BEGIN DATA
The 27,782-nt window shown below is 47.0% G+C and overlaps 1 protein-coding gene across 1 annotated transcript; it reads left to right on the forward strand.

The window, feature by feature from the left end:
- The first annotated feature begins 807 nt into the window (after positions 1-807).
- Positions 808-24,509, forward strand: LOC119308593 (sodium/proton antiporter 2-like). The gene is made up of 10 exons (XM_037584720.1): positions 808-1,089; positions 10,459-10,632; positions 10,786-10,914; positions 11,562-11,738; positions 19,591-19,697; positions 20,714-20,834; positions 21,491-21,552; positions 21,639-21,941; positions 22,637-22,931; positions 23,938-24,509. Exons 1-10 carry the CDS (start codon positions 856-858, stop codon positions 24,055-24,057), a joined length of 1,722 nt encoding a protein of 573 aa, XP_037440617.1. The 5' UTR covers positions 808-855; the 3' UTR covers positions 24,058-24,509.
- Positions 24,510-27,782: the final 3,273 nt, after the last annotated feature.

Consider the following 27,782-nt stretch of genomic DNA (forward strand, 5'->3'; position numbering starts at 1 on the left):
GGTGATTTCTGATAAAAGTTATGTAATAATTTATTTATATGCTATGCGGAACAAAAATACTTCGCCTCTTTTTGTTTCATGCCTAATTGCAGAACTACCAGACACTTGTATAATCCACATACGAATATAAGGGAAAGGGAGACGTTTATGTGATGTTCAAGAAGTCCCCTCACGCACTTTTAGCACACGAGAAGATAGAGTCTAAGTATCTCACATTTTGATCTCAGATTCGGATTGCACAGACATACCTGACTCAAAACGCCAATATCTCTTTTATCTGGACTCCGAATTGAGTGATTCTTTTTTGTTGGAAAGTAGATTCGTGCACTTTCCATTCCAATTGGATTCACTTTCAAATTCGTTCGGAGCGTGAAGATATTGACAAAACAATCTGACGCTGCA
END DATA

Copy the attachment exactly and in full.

The 27,782-nt window shown below is 47.0% G+C and overlaps 1 protein-coding gene across 1 annotated transcript; it reads left to right on the forward strand.

The window, feature by feature from the left end:
- The first annotated feature begins 807 nt into the window (after positions 1-807).
- Positions 808-24,509, forward strand: LOC119308593 (sodium/proton antiporter 2-like). The gene is made up of 10 exons (XM_037584720.1): positions 808-1,089; positions 10,459-10,632; positions 10,786-10,914; positions 11,562-11,738; positions 19,591-19,697; positions 20,714-20,834; positions 21,491-21,552; positions 21,639-21,941; positions 22,637-22,931; positions 23,938-24,509. Exons 1-10 carry the CDS (start codon positions 856-858, stop codon positions 24,055-24,057), a joined length of 1,722 nt encoding a protein of 573 aa, XP_037440617.1. The 5' UTR covers positions 808-855; the 3' UTR covers positions 24,058-24,509.
- Positions 24,510-27,782: the final 3,273 nt, after the last annotated feature.

Consider the following 27,782-nt stretch of genomic DNA (forward strand, 5'->3'; position numbering starts at 1 on the left):
GGTGATTTCTGATAAAAGTTATGTAATAATTTATTTATATGCTATGCGGAACAAAAATACTTCGCCTCTTTTTGTTTCATGCCTAATTGCAGAACTACCAGACACTTGTATAATCCACATACGAATATAAGGGAAAGGGAGACGTTTATGTGATGTTCAAGAAGTCCCCTCACGCACTTTTAGCACACGAGAAGATAGAGTCTAAGTATCTCACATTTTGATCTCAGATTCGGATTGCACAGACATACCTGACTCAAAACGCCAATATCTCTTTTATCTGGACTCCGAATTGAGTGATTCTTTTTTGTTGGAAAGTAGATTCGTGCACTTTCCATTCCAATTGGATTCACTTTCAAATTCGTTCGGAGCGTGAAGATATTGACAAAACAATCTGACGCTGCA